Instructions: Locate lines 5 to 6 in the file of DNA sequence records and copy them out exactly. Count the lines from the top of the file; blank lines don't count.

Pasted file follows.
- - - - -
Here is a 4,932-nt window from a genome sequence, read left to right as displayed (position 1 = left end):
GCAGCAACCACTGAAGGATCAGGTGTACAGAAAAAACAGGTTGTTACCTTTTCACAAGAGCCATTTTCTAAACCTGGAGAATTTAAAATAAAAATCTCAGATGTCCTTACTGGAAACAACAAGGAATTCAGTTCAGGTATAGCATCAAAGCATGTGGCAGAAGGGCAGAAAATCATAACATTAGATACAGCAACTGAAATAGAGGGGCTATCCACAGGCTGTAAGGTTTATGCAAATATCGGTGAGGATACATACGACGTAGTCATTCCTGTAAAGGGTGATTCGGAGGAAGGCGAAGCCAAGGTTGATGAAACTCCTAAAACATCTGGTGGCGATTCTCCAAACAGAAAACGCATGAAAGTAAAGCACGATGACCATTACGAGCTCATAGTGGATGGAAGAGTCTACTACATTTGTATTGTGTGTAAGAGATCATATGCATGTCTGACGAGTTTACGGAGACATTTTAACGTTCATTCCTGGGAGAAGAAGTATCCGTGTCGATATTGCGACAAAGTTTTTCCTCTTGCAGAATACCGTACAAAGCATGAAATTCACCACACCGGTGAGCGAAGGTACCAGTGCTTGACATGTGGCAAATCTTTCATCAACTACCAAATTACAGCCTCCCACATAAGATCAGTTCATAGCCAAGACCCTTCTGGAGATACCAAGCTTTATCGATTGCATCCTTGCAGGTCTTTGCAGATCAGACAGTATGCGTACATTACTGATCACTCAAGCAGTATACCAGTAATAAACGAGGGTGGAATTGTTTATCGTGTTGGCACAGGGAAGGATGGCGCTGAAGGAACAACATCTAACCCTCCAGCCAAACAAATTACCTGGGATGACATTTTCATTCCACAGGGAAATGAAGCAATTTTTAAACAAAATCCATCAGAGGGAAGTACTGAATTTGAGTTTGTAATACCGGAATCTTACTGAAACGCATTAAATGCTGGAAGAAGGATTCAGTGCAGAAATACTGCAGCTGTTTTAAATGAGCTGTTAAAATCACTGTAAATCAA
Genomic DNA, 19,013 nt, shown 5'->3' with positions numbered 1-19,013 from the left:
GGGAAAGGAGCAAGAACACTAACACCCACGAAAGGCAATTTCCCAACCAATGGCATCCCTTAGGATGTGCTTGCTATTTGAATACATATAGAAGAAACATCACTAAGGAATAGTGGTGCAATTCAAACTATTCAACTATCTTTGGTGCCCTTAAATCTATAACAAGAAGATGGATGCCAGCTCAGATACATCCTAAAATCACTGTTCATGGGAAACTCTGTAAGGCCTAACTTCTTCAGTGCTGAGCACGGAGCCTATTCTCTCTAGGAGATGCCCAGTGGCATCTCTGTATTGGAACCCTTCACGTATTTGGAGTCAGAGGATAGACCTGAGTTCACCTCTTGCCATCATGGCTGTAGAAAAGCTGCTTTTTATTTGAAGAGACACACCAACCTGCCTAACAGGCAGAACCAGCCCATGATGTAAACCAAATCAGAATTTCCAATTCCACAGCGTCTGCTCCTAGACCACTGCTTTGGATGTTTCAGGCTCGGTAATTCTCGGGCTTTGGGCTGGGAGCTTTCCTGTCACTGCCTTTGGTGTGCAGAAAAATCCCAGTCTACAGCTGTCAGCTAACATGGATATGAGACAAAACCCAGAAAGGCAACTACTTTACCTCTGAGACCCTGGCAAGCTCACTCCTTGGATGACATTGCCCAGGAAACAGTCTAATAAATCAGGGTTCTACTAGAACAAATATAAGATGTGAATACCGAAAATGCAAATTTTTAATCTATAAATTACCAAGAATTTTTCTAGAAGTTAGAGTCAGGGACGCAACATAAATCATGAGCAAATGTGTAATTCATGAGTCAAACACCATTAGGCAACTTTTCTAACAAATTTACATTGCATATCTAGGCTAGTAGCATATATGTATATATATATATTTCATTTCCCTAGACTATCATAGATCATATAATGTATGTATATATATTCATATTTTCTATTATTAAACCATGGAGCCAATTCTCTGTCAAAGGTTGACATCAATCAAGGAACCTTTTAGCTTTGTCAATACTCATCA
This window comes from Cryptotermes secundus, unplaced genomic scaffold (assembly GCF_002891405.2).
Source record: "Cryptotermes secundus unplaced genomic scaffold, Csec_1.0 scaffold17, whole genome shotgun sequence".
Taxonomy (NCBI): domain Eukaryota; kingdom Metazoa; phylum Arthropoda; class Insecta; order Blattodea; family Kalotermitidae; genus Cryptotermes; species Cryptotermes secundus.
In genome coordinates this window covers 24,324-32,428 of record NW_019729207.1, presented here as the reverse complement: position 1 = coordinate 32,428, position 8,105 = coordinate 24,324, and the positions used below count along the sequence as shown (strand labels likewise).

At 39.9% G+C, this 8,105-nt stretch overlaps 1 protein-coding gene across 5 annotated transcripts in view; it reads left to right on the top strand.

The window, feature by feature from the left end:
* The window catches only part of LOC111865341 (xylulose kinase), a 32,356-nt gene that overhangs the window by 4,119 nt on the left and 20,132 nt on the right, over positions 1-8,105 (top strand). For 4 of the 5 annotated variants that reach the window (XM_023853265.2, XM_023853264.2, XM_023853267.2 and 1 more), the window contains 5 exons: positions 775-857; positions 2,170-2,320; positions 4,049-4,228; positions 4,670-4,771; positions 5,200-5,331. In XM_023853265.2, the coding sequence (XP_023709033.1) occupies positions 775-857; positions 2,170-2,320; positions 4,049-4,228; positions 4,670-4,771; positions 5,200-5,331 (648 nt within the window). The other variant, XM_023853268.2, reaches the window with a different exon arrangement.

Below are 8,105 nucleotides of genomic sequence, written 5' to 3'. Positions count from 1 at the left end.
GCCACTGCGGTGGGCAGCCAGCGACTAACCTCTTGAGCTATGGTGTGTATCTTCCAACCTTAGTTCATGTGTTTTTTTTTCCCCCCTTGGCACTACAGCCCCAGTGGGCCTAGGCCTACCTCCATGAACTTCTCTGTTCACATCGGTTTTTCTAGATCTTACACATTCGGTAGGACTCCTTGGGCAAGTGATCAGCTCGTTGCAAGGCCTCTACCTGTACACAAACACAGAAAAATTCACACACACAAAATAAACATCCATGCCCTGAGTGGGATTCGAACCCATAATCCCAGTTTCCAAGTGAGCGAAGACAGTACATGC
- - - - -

This window comes from Cryptotermes secundus, unplaced genomic scaffold (assembly GCF_002891405.2).
Source record: "Cryptotermes secundus unplaced genomic scaffold, Csec_1.0 scaffold17, whole genome shotgun sequence".